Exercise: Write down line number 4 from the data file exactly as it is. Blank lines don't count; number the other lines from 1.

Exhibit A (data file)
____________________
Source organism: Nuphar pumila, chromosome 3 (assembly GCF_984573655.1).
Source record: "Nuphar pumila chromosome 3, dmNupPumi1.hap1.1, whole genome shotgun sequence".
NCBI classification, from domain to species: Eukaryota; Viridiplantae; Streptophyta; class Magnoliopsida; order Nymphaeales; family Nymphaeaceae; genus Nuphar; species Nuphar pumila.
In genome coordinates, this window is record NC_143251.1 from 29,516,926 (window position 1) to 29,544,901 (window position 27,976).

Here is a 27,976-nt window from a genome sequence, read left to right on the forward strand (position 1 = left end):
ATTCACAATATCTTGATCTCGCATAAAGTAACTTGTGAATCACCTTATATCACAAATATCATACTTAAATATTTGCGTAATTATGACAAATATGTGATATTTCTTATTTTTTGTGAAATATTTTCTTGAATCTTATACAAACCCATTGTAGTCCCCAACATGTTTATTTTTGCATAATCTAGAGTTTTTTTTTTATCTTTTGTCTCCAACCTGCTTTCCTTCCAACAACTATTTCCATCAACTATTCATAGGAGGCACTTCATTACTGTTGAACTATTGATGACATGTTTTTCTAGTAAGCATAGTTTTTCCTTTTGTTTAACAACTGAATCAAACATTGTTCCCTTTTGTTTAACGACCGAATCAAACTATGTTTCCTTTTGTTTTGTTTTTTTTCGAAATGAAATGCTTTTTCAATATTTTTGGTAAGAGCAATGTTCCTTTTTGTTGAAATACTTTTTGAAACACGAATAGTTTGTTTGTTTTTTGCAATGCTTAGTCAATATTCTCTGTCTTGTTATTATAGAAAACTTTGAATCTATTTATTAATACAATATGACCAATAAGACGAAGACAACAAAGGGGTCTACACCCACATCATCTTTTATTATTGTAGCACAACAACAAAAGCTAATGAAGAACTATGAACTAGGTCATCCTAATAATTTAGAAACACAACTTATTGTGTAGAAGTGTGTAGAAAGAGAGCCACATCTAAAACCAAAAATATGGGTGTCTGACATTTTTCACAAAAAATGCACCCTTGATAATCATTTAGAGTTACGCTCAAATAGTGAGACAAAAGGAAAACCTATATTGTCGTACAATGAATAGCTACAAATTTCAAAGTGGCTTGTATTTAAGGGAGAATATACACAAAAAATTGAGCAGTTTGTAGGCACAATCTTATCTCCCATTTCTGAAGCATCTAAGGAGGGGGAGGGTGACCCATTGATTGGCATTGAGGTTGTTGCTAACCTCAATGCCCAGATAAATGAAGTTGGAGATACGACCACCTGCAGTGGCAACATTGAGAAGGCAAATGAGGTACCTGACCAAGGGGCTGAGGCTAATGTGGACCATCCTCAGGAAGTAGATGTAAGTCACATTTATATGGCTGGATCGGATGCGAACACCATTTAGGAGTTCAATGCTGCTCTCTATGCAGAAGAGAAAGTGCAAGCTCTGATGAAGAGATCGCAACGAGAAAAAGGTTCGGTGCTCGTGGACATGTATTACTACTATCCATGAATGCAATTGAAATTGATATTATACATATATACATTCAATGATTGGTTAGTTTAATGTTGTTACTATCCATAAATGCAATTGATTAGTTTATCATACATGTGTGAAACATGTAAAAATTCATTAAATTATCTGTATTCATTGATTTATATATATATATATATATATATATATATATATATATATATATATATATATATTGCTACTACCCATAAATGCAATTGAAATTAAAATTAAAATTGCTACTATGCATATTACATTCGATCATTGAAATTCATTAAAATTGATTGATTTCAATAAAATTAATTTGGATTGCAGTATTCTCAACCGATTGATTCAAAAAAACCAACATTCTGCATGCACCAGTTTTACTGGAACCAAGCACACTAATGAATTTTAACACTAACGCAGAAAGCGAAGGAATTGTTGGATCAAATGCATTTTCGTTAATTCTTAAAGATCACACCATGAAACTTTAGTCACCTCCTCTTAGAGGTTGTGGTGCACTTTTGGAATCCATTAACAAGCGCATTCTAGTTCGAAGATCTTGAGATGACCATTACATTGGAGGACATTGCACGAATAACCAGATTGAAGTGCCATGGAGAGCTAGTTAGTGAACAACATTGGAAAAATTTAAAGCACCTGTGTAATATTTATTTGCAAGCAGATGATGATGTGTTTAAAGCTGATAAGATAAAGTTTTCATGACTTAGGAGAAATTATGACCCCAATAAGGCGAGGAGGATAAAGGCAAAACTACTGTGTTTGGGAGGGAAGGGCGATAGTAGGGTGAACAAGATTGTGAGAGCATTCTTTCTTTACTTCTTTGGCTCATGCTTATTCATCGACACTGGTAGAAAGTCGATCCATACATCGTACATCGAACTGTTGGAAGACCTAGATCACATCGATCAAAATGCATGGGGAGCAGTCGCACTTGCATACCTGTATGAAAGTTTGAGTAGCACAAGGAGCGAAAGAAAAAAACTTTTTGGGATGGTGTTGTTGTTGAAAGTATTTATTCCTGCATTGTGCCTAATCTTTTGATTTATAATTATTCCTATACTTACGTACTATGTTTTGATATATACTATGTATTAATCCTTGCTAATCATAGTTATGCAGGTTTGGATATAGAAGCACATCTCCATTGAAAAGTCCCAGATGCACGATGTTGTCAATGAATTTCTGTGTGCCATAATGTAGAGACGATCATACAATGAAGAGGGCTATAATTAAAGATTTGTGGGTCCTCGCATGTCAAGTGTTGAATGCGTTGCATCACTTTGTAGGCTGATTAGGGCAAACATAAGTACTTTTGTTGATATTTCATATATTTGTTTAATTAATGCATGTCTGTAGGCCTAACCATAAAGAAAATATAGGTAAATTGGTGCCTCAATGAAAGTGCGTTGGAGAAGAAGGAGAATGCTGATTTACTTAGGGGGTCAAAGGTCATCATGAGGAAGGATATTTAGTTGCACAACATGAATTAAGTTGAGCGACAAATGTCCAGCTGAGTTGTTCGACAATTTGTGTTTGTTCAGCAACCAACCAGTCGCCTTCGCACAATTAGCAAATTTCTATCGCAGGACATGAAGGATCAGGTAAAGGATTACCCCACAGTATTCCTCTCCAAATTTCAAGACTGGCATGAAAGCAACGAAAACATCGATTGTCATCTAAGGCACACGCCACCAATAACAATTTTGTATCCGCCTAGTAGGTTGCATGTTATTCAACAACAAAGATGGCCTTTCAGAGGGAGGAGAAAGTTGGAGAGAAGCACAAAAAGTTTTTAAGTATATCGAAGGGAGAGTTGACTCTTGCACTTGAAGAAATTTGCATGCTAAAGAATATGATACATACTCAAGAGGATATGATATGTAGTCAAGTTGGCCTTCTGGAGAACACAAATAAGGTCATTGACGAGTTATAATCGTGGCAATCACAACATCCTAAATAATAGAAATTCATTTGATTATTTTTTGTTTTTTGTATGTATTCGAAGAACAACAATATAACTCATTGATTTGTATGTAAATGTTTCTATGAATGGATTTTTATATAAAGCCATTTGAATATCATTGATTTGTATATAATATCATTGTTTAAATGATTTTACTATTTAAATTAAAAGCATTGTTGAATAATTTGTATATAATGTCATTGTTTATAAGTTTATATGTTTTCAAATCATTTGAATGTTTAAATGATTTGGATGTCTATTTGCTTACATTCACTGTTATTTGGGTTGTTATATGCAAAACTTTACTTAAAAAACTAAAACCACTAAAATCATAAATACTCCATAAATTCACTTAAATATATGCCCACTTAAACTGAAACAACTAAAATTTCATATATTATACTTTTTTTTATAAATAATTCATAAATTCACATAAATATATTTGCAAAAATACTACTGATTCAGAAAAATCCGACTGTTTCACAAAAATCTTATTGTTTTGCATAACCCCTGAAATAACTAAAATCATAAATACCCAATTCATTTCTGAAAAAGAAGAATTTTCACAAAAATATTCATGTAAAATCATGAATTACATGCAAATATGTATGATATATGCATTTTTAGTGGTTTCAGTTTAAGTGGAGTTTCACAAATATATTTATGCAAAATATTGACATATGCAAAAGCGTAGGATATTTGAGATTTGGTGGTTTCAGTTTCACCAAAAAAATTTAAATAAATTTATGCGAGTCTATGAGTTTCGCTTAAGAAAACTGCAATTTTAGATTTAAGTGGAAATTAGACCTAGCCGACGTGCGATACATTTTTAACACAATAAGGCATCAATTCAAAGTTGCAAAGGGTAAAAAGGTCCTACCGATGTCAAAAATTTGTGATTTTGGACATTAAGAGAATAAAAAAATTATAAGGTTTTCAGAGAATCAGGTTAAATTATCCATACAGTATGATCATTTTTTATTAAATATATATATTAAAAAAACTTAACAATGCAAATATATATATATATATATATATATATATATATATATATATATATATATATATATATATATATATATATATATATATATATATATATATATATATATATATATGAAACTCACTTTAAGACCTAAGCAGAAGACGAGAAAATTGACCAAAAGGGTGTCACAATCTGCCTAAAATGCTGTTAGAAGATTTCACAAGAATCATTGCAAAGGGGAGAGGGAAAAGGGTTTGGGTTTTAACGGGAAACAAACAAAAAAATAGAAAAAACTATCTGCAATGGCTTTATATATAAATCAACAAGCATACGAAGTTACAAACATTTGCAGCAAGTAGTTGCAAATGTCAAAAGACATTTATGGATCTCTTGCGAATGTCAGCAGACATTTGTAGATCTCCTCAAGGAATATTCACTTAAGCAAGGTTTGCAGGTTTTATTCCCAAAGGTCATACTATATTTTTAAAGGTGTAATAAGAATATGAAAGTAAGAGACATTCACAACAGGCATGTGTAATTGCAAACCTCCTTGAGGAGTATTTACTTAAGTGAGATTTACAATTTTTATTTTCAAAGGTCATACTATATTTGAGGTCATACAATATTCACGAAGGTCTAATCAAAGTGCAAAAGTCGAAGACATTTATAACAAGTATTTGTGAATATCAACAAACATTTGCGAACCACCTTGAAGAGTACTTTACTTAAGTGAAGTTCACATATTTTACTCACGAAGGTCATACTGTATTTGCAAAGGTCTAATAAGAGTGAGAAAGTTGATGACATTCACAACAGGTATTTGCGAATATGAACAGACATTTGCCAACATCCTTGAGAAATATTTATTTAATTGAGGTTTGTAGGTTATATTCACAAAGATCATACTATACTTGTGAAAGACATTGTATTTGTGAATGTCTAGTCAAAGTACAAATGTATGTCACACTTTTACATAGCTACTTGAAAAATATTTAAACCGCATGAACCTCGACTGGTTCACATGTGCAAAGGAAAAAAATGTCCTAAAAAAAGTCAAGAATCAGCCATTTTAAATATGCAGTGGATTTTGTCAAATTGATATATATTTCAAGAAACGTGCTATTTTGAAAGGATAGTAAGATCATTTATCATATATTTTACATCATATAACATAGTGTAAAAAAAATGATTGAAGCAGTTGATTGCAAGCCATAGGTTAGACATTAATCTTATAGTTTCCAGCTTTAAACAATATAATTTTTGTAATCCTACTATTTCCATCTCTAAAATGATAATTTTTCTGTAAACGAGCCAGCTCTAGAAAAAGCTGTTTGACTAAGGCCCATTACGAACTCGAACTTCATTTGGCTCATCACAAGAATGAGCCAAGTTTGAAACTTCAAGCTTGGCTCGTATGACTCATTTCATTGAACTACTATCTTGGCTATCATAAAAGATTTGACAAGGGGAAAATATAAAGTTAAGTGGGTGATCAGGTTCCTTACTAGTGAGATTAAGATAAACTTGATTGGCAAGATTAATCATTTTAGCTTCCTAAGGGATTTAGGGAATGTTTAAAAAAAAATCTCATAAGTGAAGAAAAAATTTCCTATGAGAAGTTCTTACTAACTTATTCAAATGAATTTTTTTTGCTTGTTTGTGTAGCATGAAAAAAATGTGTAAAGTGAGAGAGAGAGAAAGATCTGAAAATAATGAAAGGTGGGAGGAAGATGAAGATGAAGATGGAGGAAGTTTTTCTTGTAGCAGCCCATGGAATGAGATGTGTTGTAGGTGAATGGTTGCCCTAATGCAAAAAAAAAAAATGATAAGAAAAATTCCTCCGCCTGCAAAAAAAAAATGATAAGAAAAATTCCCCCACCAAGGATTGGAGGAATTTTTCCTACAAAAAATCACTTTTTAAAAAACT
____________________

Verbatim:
In genome coordinates, this window is record NC_143251.1 from 29,516,926 (window position 1) to 29,544,901 (window position 27,976).